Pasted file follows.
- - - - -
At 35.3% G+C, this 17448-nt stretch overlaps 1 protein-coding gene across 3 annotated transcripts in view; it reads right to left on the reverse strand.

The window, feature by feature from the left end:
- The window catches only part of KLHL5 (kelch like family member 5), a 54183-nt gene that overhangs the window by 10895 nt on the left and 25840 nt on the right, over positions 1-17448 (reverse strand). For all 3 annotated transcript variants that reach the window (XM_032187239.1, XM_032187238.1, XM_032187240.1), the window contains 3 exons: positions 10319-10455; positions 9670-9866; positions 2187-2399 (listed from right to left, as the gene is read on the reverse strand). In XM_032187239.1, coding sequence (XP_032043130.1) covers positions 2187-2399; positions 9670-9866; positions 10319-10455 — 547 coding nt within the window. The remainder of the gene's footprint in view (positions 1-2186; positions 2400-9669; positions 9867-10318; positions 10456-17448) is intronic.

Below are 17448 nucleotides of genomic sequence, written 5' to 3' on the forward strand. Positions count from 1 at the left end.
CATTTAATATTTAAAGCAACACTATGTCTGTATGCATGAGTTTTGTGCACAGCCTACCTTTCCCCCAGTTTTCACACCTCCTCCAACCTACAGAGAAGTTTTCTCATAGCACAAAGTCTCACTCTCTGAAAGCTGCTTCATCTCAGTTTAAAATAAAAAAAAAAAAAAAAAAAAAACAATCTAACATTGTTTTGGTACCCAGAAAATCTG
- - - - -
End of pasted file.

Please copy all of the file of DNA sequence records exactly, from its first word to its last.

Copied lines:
At 35.3% G+C, this 17448-nt stretch overlaps 1 protein-coding gene across 3 annotated transcripts in view; it reads right to left on the reverse strand.

The window, feature by feature from the left end:
- The window catches only part of KLHL5 (kelch like family member 5), a 54183-nt gene that overhangs the window by 10895 nt on the left and 25840 nt on the right, over positions 1-17448 (reverse strand). For all 3 annotated transcript variants that reach the window (XM_032187239.1, XM_032187238.1, XM_032187240.1), the window contains 3 exons: positions 10319-10455; positions 9670-9866; positions 2187-2399 (listed from right to left, as the gene is read on the reverse strand). In XM_032187239.1, coding sequence (XP_032043130.1) covers positions 2187-2399; positions 9670-9866; positions 10319-10455 — 547 coding nt within the window. The remainder of the gene's footprint in view (positions 1-2186; positions 2400-9669; positions 9867-10318; positions 10456-17448) is intronic.

Below are 17448 nucleotides of genomic sequence, written 5' to 3' on the forward strand. Positions count from 1 at the left end.
CATTTAATATTTAAAGCAACACTATGTCTGTATGCATGAGTTTTGTGCACAGCCTACCTTTCCCCCAGTTTTCACACCTCCTCCAACCTACAGAGAAGTTTTCTCATAGCACAAAGTCTCACTCTCTGAAAGCTGCTTCATCTCAGTTTAAAATAAAAAAAAAAAAAAAAAAAAAACAATCTAACATTGTTTTGGTACCCAGAAAATCTG